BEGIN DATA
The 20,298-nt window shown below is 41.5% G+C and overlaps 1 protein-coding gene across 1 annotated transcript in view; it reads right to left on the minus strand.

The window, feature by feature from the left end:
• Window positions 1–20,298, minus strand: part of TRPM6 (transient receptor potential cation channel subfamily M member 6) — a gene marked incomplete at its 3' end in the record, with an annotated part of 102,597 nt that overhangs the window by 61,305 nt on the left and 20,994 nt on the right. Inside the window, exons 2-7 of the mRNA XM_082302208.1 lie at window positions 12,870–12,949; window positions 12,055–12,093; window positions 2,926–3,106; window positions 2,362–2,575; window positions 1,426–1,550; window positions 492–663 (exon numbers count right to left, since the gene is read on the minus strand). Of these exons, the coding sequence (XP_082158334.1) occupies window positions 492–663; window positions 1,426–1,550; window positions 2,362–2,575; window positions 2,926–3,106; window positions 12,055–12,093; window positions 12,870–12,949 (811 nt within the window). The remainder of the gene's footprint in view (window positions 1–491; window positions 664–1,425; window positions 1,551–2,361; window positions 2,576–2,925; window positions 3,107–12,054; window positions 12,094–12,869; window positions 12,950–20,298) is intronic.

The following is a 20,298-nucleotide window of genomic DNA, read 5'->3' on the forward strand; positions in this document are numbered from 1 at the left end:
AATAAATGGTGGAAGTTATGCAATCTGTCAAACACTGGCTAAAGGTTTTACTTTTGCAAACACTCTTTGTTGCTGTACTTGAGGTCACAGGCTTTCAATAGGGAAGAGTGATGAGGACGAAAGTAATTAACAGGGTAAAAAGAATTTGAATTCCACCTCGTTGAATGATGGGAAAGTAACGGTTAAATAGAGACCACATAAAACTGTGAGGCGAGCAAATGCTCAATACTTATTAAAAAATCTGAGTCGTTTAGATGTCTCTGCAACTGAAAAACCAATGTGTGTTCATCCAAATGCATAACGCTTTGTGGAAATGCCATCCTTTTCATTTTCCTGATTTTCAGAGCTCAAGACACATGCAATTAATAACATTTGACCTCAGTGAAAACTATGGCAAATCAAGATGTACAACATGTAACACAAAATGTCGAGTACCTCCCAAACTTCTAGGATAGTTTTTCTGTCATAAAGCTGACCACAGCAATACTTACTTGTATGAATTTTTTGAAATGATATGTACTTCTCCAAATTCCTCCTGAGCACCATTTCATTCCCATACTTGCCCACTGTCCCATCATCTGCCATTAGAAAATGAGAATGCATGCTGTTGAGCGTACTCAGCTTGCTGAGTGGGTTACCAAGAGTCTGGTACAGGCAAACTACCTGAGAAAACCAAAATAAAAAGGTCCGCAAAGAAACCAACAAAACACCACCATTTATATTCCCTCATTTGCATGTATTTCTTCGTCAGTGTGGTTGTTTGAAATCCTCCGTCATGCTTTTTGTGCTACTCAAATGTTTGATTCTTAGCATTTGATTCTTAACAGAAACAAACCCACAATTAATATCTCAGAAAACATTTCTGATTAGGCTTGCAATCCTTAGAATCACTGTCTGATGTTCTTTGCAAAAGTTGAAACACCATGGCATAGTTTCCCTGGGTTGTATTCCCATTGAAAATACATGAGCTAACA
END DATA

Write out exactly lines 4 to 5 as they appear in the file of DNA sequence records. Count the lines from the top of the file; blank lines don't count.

The following is a 20,298-nucleotide window of genomic DNA, read 5'->3' on the forward strand; positions in this document are numbered from 1 at the left end:
AATAAATGGTGGAAGTTATGCAATCTGTCAAACACTGGCTAAAGGTTTTACTTTTGCAAACACTCTTTGTTGCTGTACTTGAGGTCACAGGCTTTCAATAGGGAAGAGTGATGAGGACGAAAGTAATTAACAGGGTAAAAAGAATTTGAATTCCACCTCGTTGAATGATGGGAAAGTAACGGTTAAATAGAGACCACATAAAACTGTGAGGCGAGCAAATGCTCAATACTTATTAAAAAATCTGAGTCGTTTAGATGTCTCTGCAACTGAAAAACCAATGTGTGTTCATCCAAATGCATAACGCTTTGTGGAAATGCCATCCTTTTCATTTTCCTGATTTTCAGAGCTCAAGACACATGCAATTAATAACATTTGACCTCAGTGAAAACTATGGCAAATCAAGATGTACAACATGTAACACAAAATGTCGAGTACCTCCCAAACTTCTAGGATAGTTTTTCTGTCATAAAGCTGACCACAGCAATACTTACTTGTATGAATTTTTTGAAATGATATGTACTTCTCCAAATTCCTCCTGAGCACCATTTCATTCCCATACTTGCCCACTGTCCCATCATCTGCCATTAGAAAATGAGAATGCATGCTGTTGAGCGTACTCAGCTTGCTGAGTGGGTTACCAAGAGTCTGGTACAGGCAAACTACCTGAGAAAACCAAAATAAAAAGGTCCGCAAAGAAACCAACAAAACACCACCATTTATATTCCCTCATTTGCATGTATTTCTTCGTCAGTGTGGTTGTTTGAAATCCTCCGTCATGCTTTTTGTGCTACTCAAATGTTTGATTCTTAGCATTTGATTCTTAACAGAAACAAACCCACAATTAATATCTCAGAAAACATTTCTGATTAGGCTTGCAATCCTTAGAATCACTGTCTGATGTTCTTTGCAAAAGTTGAAACACCATGGCATAGTTTCCCTGGGTTGTATTCCCATTGAAAATACATGAGCTAACA